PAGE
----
• Ellen

      I prefer straw. It’s more economical here than shavings and just as comfortable. Pellets are very handy for wet areas — especially whichever corner they choose to use as their restroom — but otherwise just don’t seem to provide as much comfort to me.

  2. It is funny how you only think about one type of owner in wrighting this. I have show pigs that are in 6×10 pens with ample room, but i guess it all depends on how much you decide to work with the animals. Also all of my pens are located on concrete floors, 1. learn that concrete, if in shade, WILL stay cooler than the ground, 2. if shavings are provided deep enough NO feet and legs problems will occur. And finnally all pigs in the end go to market so saing “growing pigs for pork” is just making yourself sound incompetent! Have a great day.

    • Liv:

      Welcome! People with poor reading comprehension and an affinity for taking personal offense to random articles on the internet are some of my favorite people; I’m glad you’re here.

      If you take a few moments to look around this website you will see the hog-raising posts are specifically designed for one type of owner throughout so it should be no surprise that this article — like all others — was written with that type of owner in mind. To have written it in any other manner would be tone deaf to the audience. If you’re looking for show pig information, I would suggest you read a show pig blog.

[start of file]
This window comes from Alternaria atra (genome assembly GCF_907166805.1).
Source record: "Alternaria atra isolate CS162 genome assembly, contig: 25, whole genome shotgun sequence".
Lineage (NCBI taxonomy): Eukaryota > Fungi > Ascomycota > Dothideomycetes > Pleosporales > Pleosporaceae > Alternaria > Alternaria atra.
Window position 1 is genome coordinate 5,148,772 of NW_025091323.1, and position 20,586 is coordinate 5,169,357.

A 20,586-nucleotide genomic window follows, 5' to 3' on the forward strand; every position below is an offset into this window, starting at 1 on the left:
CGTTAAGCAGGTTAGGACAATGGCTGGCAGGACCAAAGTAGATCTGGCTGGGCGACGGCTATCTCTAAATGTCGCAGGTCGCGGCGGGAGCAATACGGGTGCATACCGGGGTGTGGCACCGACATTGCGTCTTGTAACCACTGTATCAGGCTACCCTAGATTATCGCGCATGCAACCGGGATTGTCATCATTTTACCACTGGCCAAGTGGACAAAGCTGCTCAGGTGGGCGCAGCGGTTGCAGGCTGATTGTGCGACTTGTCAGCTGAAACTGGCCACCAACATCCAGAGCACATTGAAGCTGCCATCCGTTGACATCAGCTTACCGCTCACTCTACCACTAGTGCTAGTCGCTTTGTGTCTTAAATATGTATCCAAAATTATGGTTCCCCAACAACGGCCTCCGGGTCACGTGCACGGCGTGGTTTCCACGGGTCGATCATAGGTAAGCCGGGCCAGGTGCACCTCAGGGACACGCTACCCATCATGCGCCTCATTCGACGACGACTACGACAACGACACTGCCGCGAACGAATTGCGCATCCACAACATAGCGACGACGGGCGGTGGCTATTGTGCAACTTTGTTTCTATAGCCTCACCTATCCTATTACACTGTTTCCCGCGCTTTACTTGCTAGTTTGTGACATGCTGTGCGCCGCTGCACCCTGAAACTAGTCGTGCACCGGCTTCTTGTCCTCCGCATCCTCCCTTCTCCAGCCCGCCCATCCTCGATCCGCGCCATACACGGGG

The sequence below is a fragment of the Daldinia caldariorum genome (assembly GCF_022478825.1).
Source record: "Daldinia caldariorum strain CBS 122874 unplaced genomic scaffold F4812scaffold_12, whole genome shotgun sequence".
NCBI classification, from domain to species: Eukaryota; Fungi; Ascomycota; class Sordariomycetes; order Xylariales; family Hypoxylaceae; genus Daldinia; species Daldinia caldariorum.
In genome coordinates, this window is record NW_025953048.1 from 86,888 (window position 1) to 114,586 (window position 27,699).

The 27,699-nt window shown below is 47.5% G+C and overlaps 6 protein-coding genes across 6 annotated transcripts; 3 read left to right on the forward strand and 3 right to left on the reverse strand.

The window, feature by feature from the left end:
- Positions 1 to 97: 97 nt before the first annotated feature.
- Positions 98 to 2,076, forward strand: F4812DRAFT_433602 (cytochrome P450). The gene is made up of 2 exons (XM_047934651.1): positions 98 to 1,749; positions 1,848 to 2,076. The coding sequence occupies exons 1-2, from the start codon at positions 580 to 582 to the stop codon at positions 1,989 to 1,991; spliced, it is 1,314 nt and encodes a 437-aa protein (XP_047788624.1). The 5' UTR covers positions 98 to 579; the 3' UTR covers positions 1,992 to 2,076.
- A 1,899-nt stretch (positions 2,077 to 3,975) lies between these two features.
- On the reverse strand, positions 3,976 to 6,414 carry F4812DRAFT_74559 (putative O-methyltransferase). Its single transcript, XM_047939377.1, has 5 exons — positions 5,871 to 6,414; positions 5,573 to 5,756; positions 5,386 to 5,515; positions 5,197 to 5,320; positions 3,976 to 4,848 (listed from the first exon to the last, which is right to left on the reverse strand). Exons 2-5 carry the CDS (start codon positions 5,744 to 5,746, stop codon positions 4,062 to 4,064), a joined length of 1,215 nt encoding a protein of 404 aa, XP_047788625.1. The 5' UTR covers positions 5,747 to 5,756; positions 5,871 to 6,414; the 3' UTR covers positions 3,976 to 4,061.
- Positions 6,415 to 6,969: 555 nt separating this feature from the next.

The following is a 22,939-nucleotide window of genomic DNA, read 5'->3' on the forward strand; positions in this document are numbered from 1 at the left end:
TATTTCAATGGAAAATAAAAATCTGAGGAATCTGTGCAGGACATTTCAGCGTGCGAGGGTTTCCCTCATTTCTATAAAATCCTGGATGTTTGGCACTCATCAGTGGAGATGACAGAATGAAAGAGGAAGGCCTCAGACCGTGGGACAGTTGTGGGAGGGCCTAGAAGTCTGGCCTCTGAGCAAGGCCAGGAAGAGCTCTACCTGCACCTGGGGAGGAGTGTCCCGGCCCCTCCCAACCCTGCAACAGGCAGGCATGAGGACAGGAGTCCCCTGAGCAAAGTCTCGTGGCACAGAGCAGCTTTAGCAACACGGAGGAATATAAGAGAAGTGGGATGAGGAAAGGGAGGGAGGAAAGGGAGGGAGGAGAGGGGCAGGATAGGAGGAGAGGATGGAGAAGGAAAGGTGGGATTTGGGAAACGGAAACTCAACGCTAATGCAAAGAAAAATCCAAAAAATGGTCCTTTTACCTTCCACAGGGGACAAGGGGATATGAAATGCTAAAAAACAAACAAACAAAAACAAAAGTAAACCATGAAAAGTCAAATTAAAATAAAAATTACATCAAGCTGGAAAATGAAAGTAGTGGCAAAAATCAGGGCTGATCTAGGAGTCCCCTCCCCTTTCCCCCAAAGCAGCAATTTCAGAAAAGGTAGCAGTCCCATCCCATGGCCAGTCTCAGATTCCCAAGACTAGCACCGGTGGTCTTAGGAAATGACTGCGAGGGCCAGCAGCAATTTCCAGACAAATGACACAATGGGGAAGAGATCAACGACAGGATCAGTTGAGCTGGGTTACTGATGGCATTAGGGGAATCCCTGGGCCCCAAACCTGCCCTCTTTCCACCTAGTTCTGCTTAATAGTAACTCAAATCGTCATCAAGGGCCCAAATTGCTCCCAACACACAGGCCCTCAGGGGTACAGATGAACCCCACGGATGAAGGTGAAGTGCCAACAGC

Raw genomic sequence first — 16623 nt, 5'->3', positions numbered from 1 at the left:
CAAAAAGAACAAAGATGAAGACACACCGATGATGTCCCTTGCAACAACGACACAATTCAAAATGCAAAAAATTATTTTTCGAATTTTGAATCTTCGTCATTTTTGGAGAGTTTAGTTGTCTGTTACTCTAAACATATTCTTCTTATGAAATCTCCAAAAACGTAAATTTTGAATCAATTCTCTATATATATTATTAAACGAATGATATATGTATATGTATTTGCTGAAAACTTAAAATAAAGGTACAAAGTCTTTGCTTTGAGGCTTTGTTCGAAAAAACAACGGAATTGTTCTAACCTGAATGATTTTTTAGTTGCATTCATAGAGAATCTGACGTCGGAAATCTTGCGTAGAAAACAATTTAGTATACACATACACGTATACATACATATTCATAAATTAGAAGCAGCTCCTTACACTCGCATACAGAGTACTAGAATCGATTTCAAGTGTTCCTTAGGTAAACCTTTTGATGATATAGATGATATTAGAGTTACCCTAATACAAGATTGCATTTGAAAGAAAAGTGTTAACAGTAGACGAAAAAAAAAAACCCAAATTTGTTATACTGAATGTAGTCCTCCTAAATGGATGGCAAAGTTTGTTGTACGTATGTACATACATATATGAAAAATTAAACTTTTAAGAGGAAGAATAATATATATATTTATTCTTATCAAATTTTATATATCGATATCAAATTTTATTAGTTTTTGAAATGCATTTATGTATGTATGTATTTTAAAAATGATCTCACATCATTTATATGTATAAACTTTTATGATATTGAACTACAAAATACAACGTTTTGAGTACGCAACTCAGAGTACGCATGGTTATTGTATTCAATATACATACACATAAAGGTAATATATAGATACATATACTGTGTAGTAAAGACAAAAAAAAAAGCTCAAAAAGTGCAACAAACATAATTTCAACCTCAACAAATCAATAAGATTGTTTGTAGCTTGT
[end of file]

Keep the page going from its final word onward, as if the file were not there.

Let’s break this down:

      “I have show pigs that are in 6×10 pens with ample room…”

      6 x 10 = 60 square feet. Well within the parameters laid out above, given that it was specifically stated to adjust up or down from the beginning guidelines based on the rest of your environment. Good job.

      “concrete, if in shade, WILL stay cooler than the ground,”

      Concrete absorbs ambient as well as solar heat (everything does) so while shaded concrete is definitely cooler than concrete in the sun, it is not cooler than bare earth in an identical environment. And by extension, bare earth is not cooler than earth covered in vegetation. There’s a reason in the old days, before effective heat in housing, people warmed rocks, bricks and the like next to the hearth and then tucked them into their bed to keep warm at night: rock-like materials absorb and store heat and release it slowly over time. Concrete is the least effective at this of the rock-like materials, but still better at it than plain old dirt.

      “…if shavings are provided deep enough NO feet and legs problems will occur.”

      Patently false. Deeply bedded animals on concrete are far less likely to develop foot and leg problems than those who are poorly bedded or not bedded at all on concrete. (Duh!) But the propensity for foot and leg issues to develop is still higher on bedded concrete than on dirt and far higher than on bedded dirt.

      “And finnally all pigs in the end go to market so saing “growing pigs for pork” is just making yourself sound incompetent!”

      Growing pigs for pork — that is for your number one intention in growing out pigs to be the production of pork — is most certainly a different prospect with different best possible practices and decisions than if you are growing out pigs for show. The economics are different, the labor to capital investment ratio is different, the optimal carcass traits are different, the genetics are different, the housing and accommodations are different… and the list goes on. Your very objection to this post is evidence of that. As I stated to begin with, if you’d like information on raising show pigs, read a show pig blog. Had you asked nicely instead of being defensive and snarky I’d might have even written one for you since we do both.